It was a dismal last act for the aging bon vivant, and he became depressed to the point of contemplating suicide. In 1789, his doctor suggested that he write his memoirs to stave off melancholy. Casanova threw himself into the task, and the therapy worked. He told his friend Johann Ferdinand Opiz, in a 1791 letter, that he wrote for 13 hours a day, laughing the whole time: “What pleasure in remembering one’s pleasures! It amuses me because I am inventing nothing.”

In this enforced solitude, the old roué mined his rich seam of experience to produce the vast Story of My Life while maintaining a voluminous correspondence to friends all over Europe—an enviable output for any writer. His joie de vivre is contagious on the page, as are his darker observations. “His goal was to create an honest portrait of the human condition,” says Vitelli. “His honesty is unsparing, especially about his loss of powers as he ages, which is still rare in books today. He is unstinting about his disappointments, and how sad his life became.” As Casanova put it: “Worthy or not, my life is my subject, and my subject is my life.”

The manuscript ends in mid-adventure—in fact, mid-sentence—when Casanova is 49 and visiting Trieste. Nobody knows exactly why. It appears that he planned to end his narrative before he turned 50, when, he felt, he ceased enjoying life, but was interrupted when recopying the final draft. Casanova had also received news in Duchcov in 1797 that his beloved Venice had been captured by Napoleon, which seemed to rekindle his wanderlust. He was planning a journey home when he fell ill from a kidney infection.

Hochel views his remote chateau as a literary shrine with a mission. “Everyone in the world knows the name of Casanova, but it is a very clichéd view,” he said. “It’s our project to construct a new image of him as an intellectual.” Using old plans of the castle, his staff has been returning paintings and antique furniture to their original positions and has expanded a small Casanova museum that was created in the 1990s. To reach it, we followed echoing stone corridors into the “guest wing,” our breath visible in the icy air. Casanova’s bedroom, his home for 13 years, was as cold as a meat locker. Portraits of his many famous acquaintances adorned the walls above a replica of his bed. But the prize exhibit is the frayed armchair in which, Waldstein family tradition holds, Casanova expired in 1798, muttering (improbably), “I lived as a philosopher and die as a Christian.” A single red rose is laid upon it—sadly artificial. The elegiac atmosphere was somewhat diluted in the next room, where a book-lined wall electronically opened to reveal a dummy of Casanova dressed in 18th-century garb hunched over a desk with a quill.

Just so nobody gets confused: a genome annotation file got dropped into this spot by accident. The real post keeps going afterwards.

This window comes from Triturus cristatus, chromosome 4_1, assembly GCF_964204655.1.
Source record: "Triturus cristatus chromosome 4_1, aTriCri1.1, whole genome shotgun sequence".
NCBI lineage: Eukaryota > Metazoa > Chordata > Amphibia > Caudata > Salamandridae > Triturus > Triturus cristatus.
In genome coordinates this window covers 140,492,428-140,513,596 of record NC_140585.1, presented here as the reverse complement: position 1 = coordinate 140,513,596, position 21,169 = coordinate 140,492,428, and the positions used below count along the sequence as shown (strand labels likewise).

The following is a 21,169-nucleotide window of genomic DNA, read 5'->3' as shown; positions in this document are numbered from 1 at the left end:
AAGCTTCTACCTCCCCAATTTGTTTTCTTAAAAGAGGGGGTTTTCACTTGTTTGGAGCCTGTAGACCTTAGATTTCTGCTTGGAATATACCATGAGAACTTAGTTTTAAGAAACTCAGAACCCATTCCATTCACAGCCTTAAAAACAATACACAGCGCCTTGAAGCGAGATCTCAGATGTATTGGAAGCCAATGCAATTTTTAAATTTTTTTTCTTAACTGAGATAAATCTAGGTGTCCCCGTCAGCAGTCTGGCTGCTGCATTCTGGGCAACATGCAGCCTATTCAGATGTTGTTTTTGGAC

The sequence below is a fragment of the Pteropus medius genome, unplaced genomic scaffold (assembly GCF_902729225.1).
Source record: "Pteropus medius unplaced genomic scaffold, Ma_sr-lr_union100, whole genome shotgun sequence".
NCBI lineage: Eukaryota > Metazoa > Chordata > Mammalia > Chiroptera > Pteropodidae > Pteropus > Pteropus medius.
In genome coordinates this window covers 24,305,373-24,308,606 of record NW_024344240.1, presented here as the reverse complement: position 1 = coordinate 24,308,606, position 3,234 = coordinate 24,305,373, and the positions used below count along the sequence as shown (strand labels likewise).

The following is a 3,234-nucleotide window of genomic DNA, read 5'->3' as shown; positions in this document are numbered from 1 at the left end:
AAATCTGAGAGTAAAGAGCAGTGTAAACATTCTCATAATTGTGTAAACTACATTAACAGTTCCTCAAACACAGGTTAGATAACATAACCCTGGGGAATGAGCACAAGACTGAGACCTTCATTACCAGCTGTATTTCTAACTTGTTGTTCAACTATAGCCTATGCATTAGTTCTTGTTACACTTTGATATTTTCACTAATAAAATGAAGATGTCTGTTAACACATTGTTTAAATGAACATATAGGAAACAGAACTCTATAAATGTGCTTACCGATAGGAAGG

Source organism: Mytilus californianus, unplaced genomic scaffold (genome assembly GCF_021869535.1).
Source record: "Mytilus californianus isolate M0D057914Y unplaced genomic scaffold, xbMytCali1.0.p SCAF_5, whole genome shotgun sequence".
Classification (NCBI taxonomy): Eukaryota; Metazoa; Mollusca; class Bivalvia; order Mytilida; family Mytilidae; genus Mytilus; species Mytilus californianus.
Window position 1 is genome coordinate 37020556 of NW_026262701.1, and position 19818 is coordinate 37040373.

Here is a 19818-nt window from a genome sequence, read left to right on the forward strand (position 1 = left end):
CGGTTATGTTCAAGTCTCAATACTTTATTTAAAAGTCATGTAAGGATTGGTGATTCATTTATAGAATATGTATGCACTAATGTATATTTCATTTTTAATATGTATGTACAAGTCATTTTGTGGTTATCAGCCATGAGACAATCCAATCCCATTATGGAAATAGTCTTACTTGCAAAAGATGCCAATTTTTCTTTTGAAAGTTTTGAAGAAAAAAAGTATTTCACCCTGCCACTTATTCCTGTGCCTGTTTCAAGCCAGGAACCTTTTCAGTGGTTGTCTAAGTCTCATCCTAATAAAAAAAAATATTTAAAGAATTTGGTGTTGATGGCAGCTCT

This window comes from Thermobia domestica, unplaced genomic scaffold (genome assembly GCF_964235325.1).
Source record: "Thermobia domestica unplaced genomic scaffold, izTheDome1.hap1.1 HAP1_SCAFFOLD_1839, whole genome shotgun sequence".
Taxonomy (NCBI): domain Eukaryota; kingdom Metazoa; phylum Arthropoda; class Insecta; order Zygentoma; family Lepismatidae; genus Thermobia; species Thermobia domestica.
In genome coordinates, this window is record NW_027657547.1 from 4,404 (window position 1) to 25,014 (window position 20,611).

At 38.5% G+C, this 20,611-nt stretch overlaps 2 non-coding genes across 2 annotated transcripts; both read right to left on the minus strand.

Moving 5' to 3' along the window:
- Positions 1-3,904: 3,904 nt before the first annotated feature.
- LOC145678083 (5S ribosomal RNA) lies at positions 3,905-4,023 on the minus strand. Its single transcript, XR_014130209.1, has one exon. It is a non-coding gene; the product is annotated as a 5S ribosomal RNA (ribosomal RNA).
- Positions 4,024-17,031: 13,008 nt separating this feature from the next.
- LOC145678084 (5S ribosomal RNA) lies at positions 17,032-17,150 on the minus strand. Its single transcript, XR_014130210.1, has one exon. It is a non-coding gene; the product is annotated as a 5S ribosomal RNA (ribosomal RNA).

“Of course, this is not where Casanova actually wrote,” Hochel confided. “But the old library is off-limits to the public.” As darkness fell, we climbed over construction poles and paint cans on the circular stairs of the South Tower. In the 18th century, the library had been a single large chamber, but it was broken up into smaller rooms in the Communist era and is now used mainly for storage. As the wind howled through cracks in the walls, I carefully picked my way through a collection of dusty antique chandeliers to reach the window and glimpse Casanova’s view.